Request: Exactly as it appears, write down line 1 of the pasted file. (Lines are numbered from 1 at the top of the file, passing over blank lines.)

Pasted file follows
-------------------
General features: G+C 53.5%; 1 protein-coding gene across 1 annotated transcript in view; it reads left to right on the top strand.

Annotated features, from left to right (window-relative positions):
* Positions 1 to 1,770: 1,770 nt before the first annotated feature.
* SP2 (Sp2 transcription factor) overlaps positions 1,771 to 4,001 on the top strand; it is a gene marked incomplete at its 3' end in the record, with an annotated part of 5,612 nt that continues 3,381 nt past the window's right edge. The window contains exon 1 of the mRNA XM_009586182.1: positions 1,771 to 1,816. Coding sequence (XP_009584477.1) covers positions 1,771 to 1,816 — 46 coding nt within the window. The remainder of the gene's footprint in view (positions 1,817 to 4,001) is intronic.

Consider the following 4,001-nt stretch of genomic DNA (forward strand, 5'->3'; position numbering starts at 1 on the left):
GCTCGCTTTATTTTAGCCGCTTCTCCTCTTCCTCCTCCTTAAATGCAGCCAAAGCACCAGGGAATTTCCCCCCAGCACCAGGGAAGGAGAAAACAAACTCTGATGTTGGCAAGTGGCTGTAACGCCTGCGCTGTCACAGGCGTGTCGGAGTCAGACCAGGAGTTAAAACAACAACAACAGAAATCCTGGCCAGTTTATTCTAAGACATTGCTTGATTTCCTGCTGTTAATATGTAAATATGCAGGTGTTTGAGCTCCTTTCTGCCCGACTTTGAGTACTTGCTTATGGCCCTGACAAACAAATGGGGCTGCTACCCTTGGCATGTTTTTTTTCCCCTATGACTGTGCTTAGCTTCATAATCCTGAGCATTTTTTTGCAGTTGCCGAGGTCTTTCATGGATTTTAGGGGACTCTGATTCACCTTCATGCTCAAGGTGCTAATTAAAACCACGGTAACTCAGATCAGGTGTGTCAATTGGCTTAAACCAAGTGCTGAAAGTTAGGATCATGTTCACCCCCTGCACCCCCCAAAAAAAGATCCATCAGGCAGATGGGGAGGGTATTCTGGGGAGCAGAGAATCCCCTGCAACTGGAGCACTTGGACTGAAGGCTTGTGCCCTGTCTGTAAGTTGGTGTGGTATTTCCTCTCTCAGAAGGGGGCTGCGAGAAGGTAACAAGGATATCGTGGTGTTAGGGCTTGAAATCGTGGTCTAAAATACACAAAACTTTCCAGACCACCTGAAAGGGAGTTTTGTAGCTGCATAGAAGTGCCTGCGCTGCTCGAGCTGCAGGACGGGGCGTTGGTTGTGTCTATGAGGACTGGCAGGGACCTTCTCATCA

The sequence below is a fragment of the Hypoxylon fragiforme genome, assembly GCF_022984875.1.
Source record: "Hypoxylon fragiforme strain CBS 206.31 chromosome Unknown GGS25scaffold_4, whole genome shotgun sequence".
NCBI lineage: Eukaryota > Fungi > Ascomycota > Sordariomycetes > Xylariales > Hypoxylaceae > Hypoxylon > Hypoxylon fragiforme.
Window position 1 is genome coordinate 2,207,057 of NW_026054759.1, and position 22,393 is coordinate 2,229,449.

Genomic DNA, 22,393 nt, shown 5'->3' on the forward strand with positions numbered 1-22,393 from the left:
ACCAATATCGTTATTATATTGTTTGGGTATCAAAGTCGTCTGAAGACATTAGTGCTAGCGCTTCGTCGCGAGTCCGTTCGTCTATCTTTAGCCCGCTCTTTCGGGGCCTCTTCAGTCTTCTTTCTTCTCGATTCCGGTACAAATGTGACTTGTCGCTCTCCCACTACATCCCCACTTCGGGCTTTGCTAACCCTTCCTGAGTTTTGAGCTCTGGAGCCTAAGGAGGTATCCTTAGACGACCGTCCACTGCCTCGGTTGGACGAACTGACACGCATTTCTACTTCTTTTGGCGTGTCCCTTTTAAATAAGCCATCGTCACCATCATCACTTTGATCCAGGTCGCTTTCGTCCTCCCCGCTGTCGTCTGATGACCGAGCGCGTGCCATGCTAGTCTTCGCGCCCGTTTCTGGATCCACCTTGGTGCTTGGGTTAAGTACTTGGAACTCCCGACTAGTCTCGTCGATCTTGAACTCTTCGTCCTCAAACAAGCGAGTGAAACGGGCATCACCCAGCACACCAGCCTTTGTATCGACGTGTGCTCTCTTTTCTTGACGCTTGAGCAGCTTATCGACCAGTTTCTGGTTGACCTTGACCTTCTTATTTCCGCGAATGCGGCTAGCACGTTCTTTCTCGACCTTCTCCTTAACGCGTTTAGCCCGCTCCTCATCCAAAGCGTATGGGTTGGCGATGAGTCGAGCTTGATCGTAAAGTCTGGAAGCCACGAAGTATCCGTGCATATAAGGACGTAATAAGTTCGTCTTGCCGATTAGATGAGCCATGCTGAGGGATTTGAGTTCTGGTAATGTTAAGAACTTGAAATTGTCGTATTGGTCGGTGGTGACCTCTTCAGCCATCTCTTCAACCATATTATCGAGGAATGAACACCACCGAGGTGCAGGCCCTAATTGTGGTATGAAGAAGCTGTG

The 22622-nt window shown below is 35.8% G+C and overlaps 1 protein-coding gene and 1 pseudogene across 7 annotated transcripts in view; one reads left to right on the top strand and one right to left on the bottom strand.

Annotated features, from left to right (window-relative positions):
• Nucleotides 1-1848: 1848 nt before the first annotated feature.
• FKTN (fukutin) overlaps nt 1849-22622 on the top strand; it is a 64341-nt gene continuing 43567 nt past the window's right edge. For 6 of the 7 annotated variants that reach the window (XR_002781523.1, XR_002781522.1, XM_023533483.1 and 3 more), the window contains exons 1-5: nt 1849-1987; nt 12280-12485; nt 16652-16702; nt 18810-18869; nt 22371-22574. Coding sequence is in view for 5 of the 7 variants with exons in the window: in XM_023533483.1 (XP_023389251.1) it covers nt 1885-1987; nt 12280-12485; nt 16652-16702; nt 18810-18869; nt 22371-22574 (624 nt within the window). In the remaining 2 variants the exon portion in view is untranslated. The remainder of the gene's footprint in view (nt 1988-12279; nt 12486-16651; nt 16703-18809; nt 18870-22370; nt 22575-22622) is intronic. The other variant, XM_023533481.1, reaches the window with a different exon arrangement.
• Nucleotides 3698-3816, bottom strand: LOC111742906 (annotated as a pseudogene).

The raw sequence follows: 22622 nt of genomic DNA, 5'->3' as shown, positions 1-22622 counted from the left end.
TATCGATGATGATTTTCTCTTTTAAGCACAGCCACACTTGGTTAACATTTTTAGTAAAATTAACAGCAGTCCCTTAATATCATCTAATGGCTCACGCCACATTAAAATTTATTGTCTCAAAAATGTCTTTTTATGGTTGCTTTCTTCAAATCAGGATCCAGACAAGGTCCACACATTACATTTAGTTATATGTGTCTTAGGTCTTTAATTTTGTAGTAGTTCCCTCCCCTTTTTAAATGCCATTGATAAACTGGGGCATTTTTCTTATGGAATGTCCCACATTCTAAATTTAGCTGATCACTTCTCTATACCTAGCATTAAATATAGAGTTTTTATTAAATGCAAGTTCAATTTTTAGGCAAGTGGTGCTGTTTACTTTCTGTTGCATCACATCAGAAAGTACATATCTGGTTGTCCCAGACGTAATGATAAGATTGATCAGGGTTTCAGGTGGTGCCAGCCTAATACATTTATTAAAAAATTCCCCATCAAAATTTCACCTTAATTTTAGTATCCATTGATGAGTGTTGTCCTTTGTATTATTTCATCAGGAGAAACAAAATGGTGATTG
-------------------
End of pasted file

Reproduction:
General features: G+C 53.5%; 1 protein-coding gene across 1 annotated transcript in view; it reads left to right on the top strand.